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What is Post-traumatic stress disorder (PTSD)

Post-traumatic stress disorder (PTSD) is an extreme reaction to witnessing or experiencing
a traumatic event in a person’s life and can happen to anybody. The
American Psychiatric Association’s (1994) definition of a traumatic event, as cited
in Lovell and Richards, suggests that two major issues are present:

first, that the events involved actual or threatened death or serious injury, or a threat to the physical integrity of others; secondly, the person’s response involved intense fear, helplessness, or horror (Examples of situations that could provoke PTSD include torture, war, rape,explosions, crashes and personal physical attacks. Bullying may be added to this list (Thomas 2004). Usually, the person begins to experience flashbacks that can be vivid in nature, as if the person is reliving the experience all over again. This can be characterised by a heightened sense of awareness; the person is overvigilant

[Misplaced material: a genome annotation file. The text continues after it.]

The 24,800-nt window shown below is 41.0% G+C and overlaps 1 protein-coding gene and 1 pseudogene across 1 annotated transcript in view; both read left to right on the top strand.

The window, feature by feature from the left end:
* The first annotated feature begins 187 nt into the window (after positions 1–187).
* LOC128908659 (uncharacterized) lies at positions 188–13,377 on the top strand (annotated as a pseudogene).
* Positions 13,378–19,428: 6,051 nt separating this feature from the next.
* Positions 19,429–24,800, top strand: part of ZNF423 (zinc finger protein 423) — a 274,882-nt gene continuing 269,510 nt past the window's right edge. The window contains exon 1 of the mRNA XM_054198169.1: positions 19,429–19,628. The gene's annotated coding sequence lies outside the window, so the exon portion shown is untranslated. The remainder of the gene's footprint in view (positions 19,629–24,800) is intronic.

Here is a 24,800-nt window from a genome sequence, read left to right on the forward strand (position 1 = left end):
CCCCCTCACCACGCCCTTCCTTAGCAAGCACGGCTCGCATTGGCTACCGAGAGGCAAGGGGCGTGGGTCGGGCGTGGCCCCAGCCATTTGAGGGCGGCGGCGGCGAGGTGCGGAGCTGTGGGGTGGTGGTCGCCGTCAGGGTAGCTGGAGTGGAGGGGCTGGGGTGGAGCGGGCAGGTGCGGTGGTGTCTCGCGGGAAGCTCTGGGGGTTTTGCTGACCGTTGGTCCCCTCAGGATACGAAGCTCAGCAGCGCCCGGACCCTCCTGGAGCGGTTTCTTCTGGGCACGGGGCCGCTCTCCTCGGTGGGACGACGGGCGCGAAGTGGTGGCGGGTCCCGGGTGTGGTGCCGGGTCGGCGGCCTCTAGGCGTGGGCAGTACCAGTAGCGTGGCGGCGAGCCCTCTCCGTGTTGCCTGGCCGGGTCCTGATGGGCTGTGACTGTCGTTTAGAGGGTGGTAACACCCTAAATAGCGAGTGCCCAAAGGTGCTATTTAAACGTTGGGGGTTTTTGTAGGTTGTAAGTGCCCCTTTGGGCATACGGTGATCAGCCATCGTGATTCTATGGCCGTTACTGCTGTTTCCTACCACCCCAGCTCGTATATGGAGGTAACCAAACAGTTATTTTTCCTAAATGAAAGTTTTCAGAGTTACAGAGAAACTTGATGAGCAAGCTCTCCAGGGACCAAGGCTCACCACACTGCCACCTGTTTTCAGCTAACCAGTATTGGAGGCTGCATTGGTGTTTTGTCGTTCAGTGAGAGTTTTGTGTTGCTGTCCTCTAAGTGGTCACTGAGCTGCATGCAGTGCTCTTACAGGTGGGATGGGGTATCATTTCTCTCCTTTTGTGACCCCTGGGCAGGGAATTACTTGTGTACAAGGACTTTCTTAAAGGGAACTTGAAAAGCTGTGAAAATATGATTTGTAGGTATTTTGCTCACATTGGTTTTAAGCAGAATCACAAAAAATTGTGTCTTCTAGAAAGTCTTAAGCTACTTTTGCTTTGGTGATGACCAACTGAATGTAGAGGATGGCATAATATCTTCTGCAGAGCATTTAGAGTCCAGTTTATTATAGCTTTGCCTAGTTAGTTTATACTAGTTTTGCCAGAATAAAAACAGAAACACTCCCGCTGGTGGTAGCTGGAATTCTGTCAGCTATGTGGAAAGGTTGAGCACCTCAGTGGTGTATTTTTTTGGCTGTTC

of everything. There may be an increased startle reaction and the person appears to be ready for any threatening situation. Nightmares of varying degrees related to the event are common, as is insomnia. The person will try to avoid anything that
will remind them of the trauma. Personality changes can be evident with the person displaying aloofness, and they may not socialise with others, preferring instead to keep their own company. The ability to create and maintain relationships with members of either sex may be hindered. The person may display feelings of anger
or guilt, or they may be depressed. As a coping mechanism, abuse of alcohol and/or drugs is possible, which can compound the problem further.

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